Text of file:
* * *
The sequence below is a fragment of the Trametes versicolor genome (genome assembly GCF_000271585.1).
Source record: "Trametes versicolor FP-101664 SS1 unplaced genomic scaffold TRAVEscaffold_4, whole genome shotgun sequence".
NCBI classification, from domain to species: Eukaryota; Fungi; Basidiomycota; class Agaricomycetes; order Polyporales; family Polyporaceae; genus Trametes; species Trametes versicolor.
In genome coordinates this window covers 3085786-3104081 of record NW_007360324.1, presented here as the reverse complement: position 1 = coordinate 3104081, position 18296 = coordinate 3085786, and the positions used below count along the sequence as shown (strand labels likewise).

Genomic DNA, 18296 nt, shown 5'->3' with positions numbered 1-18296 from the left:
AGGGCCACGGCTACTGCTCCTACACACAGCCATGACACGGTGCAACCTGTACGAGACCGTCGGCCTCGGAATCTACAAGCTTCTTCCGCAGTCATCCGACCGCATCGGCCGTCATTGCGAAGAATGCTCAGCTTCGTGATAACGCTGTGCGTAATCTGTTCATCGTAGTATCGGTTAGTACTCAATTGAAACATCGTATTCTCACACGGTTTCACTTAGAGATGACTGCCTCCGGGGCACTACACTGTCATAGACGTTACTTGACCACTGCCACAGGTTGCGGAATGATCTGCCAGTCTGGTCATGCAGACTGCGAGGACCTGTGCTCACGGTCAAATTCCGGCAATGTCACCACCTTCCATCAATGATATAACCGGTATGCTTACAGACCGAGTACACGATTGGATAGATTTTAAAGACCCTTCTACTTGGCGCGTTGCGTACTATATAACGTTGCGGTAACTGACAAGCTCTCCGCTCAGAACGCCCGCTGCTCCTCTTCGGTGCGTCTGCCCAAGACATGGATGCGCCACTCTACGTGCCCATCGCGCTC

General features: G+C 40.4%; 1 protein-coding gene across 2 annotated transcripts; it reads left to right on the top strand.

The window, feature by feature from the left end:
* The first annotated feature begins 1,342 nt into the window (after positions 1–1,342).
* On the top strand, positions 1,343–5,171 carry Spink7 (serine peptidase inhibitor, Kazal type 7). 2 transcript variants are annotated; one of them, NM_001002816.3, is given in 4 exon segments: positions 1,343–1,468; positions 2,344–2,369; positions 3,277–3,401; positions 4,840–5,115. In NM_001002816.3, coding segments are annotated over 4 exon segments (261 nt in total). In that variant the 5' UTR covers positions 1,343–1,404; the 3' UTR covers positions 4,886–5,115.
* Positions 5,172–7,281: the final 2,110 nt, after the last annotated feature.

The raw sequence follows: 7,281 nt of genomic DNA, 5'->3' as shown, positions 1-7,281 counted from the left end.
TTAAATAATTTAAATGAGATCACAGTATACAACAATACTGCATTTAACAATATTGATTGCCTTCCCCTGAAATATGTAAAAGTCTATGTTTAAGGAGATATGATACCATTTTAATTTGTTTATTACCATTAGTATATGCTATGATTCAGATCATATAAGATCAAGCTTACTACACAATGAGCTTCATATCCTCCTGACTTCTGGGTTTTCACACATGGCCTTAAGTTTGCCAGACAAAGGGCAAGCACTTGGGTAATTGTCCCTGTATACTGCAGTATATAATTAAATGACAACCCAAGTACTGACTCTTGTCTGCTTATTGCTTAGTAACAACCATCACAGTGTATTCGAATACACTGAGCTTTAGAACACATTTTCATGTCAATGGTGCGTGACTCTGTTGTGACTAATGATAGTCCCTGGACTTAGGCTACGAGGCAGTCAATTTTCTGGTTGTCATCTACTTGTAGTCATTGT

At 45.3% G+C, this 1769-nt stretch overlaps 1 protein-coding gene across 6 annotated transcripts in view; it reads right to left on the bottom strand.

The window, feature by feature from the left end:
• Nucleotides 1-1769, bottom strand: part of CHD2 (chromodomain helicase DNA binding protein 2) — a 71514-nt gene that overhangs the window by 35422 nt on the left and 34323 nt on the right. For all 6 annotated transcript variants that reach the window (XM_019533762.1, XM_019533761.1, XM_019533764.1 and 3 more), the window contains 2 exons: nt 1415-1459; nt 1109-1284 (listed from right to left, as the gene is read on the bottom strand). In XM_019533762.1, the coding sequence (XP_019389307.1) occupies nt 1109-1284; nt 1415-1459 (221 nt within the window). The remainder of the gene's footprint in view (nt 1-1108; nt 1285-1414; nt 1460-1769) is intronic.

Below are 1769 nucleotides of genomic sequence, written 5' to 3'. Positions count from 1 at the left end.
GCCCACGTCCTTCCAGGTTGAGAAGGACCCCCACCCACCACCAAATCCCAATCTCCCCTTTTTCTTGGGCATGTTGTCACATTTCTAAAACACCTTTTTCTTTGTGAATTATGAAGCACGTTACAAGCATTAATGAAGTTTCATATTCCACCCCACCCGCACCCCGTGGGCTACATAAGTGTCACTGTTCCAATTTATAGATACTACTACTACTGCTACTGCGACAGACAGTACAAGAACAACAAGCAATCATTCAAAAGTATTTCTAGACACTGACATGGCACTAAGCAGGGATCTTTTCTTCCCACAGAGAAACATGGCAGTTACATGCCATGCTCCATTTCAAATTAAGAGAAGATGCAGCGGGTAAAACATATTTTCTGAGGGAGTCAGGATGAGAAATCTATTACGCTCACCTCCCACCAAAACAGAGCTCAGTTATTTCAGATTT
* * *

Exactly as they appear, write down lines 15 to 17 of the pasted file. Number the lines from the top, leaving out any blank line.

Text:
The window, feature by feature from the left end:
• Nucleotides 1-1769, bottom strand: part of CHD2 (chromodomain helicase DNA binding protein 2) — a 71514-nt gene that overhangs the window by 35422 nt on the left and 34323 nt on the right. For all 6 annotated transcript variants that reach the window (XM_019533762.1, XM_019533761.1, XM_019533764.1 and 3 more), the window contains 2 exons: nt 1415-1459; nt 1109-1284 (listed from right to left, as the gene is read on the bottom strand). In XM_019533762.1, the coding sequence (XP_019389307.1) occupies nt 1109-1284; nt 1415-1459 (221 nt within the window). The remainder of the gene's footprint in view (nt 1-1108; nt 1285-1414; nt 1460-1769) is intronic.

Below are 1769 nucleotides of genomic sequence, written 5' to 3'. Positions count from 1 at the left end.